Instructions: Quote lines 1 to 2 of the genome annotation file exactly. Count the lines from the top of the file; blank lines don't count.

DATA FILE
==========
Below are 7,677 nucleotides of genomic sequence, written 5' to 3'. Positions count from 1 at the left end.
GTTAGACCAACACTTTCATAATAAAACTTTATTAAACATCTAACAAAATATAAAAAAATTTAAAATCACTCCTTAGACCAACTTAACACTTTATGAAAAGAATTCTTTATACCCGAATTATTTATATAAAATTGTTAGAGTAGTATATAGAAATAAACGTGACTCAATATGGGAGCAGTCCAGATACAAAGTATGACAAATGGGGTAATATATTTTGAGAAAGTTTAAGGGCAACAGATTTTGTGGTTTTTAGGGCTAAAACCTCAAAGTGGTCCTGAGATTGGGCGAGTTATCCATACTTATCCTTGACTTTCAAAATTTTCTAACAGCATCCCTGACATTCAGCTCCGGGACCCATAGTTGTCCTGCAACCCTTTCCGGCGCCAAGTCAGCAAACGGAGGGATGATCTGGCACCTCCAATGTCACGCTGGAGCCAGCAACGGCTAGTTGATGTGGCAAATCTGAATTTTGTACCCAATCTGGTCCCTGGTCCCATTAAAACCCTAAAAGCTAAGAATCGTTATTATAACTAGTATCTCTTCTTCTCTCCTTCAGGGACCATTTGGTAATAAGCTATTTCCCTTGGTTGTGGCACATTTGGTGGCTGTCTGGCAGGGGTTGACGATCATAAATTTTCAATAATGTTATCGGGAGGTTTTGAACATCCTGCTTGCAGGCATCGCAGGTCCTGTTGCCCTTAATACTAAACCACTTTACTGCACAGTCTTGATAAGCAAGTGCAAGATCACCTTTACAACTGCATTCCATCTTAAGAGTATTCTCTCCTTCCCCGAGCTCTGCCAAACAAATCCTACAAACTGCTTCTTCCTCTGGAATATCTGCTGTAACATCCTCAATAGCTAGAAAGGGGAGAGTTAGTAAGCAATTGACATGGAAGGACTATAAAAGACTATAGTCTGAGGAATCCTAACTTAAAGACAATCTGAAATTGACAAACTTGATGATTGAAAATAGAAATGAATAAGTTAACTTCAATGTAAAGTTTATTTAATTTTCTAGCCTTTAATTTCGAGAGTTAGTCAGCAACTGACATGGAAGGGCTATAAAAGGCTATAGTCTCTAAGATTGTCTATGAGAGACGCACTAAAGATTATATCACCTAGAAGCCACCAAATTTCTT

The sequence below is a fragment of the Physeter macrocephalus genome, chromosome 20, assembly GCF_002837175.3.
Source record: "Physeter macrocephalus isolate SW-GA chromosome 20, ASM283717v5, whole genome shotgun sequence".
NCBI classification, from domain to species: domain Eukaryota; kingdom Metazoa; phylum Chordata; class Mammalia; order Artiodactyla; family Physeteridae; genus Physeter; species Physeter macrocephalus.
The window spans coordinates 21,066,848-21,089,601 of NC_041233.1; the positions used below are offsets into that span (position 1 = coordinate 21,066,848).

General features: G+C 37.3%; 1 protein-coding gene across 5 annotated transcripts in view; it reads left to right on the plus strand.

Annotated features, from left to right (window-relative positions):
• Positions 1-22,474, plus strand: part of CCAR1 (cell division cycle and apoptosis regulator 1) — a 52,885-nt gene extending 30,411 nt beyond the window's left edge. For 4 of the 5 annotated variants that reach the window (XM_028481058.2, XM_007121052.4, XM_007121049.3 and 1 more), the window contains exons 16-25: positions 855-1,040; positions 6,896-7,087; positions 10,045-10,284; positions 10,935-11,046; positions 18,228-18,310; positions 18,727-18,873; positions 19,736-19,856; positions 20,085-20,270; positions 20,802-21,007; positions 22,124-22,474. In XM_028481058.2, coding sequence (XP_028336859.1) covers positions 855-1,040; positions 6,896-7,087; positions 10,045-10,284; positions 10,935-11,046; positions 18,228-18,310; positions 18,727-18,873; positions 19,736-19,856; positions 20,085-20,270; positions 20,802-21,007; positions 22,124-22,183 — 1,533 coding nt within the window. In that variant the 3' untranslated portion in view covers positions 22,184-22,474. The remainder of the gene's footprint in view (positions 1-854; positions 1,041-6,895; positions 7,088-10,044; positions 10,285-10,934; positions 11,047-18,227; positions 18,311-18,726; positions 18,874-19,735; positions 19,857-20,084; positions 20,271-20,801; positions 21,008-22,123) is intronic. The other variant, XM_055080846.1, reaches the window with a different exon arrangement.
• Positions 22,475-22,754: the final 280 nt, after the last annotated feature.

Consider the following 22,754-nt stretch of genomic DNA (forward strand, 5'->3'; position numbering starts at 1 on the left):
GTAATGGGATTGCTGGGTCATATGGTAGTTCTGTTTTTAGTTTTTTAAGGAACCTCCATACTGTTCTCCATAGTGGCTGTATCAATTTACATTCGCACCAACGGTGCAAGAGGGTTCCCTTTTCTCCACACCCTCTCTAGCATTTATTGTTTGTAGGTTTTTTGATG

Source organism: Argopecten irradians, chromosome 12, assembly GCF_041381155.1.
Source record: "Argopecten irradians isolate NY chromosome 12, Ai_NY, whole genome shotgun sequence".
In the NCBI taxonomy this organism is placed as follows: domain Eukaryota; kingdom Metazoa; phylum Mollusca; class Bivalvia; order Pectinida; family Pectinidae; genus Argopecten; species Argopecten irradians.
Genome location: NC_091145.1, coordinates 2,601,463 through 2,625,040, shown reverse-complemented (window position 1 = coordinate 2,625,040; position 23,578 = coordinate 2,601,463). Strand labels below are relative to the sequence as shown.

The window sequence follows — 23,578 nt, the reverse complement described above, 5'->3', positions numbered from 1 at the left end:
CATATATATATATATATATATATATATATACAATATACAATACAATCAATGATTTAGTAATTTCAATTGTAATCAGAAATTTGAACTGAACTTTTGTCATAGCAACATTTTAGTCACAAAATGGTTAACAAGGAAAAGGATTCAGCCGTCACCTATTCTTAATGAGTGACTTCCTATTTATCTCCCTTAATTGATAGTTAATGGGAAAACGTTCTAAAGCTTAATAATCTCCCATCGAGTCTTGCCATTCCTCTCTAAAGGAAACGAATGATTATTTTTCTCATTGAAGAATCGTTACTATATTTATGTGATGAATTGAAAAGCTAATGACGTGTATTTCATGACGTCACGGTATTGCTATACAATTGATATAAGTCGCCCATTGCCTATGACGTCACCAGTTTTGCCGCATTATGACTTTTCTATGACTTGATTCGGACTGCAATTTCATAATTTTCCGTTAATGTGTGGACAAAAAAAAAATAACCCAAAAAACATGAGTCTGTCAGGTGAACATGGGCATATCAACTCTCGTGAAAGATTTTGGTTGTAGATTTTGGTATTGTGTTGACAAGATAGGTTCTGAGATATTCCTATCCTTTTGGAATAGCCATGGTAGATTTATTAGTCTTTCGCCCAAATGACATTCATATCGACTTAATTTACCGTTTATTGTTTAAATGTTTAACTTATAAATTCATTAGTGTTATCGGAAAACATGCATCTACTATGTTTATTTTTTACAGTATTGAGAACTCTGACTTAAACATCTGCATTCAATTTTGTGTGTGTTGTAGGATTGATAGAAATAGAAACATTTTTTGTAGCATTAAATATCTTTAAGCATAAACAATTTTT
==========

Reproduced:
Below are 7,677 nucleotides of genomic sequence, written 5' to 3'. Positions count from 1 at the left end.
GTTAGACCAACACTTTCATAATAAAACTTTATTAAACATCTAACAAAATATAAAAAAATTTAAAATCACTCCTTAGACCAACTTAACACTTTATGAAAAGAATTCTTTATACCCGAATTATTTATATAAAATTGTTAGAGTAGTATATAGAAATAAACGTGACTCAATATGGGAGCAGTCCAGATACAAAGTATGACAAATGGGGTAATATATTTTGAGAAAGTTTAAGGGCAACAGATTTTGTGGTTTTTAGGGCTAAAACCTCAAAGTGGTCCTGAGATTGGGCGAGTTATCCATACTTATCCTTGACTTTCAAAATTTTCTAACAGCATCCCTGACATTCAGCTCCGGGACCCATAGTTGTCCTGCAACCCTTTCCGGCGCCAAGTCAGCAAACGGAGGGATGATCTGGCACCTCCAATGTCACGCTGGAGCCAGCAACGGCTAGTTGATGTGGCAAATCTGAATTTTGTACCCAATCTGGTCCCTGGTCCCATTAAAACCCTAAAAGCTAAGAATCGTTATTATAACTAGTATCTCTTCTTCTCTCCTTCAGGGACCATTTGGTAATAAGCTATTTCCCTTGGTTGTGGCACATTTGGTGGCTGTCTGGCAGGGGTTGACGATCATAAATTTTCAATAATGTTATCGGGAGGTTTTGAACATCCTGCTTGCAGGCATCGCAGGTCCTGTTGCCCTTAATACTAAACCACTTTACTGCACAGTCTTGATAAGCAAGTGCAAGATCACCTTTACAACTGCATTCCATCTTAAGAGTATTCTCTCCTTCCCCGAGCTCTGCCAAACAAATCCTACAAACTGCTTCTTCCTCTGGAATATCTGCTGTAACATCCTCAATAGCTAGAAAGGGGAGAGTTAGTAAGCAATTGACATGGAAGGACTATAAAAGACTATAGTCTGAGGAATCCTAACTTAAAGACAATCTGAAATTGACAAACTTGATGATTGAAAATAGAAATGAATAAGTTAACTTCAATGTAAAGTTTATTTAATTTTCTAGCCTTTAATTTCGAGAGTTAGTCAGCAACTGACATGGAAGGGCTATAAAAGGCTATAGTCTCTAAGATTGTCTATGAGAGACGCACTAAAGATTATATCACCTAGAAGCCACCAAATTTCTT